A subsequent bid protest filed by IBM remains up in the air for the Pentagon’s $10 billion cloud contract.
The Government Accountability Office Wednesday denied a pre-award bid protest filed by the tech company Oracle in August over the Pentagon’s Joint Enterprise Defense Infrastructure cloud contract, worth up to $10 billion over 10 years.
Oracle’s protest argued three main points: the Pentagon’s decision to award JEDI to a single company went against statute, the terms of the contract restricted competition and the agency failed to consider potential conflicts of interest related to the acquisition.
In its decision, GAO denied the protest on each of those three grounds. The decision was issued under a protective order that limits disclosure of possible proprietary or sensitive information until parties agree on a public version to release.
“GAO’s decision concludes that the Defense Department’s decision to pursue a single-award approach to obtain these cloud services is consistent with applicable statutes (and regulations) because the agency reasonably determined that a single-award approach is in the government’s best interests for various reasons, including national security concerns, as the statute allows,” GAO said in a press statement.
“GAO’s decision also concludes that the Defense Department provided reasonable support for all of the solicitation provisions that Oracle contended exceeded the agency’s needs. Finally, GAO’s decision concludes that the allegations regarding conflicts of interest do not provide a basis for sustaining Oracle’s protest,” GAO added.
The decision is a blow for Oracle, which successfully protested another large Pentagon cloud contract in May. That contract was worth up to $1 billion, but paled in size compared to JEDI.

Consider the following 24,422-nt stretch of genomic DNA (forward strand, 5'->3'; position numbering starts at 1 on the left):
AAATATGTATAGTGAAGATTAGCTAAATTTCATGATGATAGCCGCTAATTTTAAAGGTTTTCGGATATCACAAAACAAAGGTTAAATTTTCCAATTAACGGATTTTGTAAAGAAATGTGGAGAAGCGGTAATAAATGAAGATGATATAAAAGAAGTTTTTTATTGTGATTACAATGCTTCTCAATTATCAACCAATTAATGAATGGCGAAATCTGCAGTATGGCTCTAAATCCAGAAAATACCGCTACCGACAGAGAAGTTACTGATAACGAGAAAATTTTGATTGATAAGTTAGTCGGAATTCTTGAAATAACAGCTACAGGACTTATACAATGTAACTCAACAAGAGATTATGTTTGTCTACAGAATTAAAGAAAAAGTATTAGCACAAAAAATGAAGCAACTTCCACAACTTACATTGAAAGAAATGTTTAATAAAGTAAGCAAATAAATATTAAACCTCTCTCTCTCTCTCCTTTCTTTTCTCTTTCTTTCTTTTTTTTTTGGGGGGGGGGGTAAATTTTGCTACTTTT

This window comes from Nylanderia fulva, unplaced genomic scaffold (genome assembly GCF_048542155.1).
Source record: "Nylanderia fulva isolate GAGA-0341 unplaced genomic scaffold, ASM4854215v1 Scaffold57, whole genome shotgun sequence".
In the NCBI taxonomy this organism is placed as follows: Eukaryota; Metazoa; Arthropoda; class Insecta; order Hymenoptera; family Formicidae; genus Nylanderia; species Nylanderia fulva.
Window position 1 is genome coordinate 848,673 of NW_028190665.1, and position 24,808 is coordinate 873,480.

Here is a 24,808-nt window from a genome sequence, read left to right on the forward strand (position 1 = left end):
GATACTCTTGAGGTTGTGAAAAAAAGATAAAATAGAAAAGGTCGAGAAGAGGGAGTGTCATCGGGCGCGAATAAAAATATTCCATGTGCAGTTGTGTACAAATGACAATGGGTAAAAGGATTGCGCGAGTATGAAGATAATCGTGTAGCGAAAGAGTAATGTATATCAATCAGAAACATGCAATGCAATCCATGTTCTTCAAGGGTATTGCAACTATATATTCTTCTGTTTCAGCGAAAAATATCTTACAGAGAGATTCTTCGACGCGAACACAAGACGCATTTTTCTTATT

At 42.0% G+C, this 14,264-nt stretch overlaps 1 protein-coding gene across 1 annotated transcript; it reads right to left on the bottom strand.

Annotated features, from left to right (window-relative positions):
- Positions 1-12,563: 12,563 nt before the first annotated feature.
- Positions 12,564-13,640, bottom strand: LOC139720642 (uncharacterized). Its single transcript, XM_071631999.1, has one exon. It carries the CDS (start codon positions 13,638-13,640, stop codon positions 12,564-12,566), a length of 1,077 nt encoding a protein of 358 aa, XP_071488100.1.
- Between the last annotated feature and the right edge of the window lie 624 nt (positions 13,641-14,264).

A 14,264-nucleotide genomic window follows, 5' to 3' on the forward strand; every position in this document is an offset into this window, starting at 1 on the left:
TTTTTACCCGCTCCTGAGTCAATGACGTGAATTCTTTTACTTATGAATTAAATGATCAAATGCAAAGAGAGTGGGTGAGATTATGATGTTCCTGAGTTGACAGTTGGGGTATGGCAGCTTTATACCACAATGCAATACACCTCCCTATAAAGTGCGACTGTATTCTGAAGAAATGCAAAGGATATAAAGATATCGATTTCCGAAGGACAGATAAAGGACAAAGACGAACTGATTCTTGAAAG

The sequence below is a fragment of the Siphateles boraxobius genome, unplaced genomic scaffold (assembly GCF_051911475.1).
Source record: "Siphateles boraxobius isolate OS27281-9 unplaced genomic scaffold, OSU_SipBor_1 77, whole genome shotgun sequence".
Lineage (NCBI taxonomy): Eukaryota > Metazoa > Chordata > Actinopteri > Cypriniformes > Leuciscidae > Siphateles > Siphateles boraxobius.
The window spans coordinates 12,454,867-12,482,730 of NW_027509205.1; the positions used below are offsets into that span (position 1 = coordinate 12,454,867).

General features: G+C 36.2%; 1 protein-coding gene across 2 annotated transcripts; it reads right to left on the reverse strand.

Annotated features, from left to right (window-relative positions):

Oracle submitted a bid in October for JEDI, as did competitors including IBM, Amazon Web Services and Microsoft. IBM also submitted a pre-award bid protest against JEDI—the protest came two days before the deadline to submit bids and two months after Oracle’s protest. GAO’s ruling noted that “Oracle’s and IBM’s protests could not be resolved concurrently.” A ruling on IBM’s protest is due Jan. 18.
The Pentagon’s JEDI contract will put a commercial company in charge of hosting and distributing mission-critical workloads and classified data to warfighters around the globe in a single cloud computing environment. The contract has generated significant competition between industry titans that has taken place in public and private.
The Defense Department previously aimed to have some JEDI operating capabilities by mid-2019, but it is not clear how the acquisition will be impacted by protests. Bidding companies could file another GAO protest after the Pentagon makes its decision, or could dispute the decision in the U.S. Court of Federal Claims.
In a statement, Oracle spokeswoman Deborah Hellinger said the company remains "undeterred in our commitment to bring tremendous value and flexibility to our customers, including the Department of Defense."
"Oracle believes that both the warfighter and the taxpayer benefit most from a rigorous and truly competitive process. Oracle’s JEDI bid represents a forward-thinking, next generation cloud focused on security, performance, and autonomy and a move away from the legacy cloud infrastructure that seems to be favored in the RFP," Hellinger said. "We are convinced that if given the opportunity to compete, DoD would choose Oracle Cloud Infrastructure for a very substantial portion of its workloads because (Oracle) delivers the best, most performant and most secure product available at the best price.”
Editor's note: This story was updated to include comment from Oracle.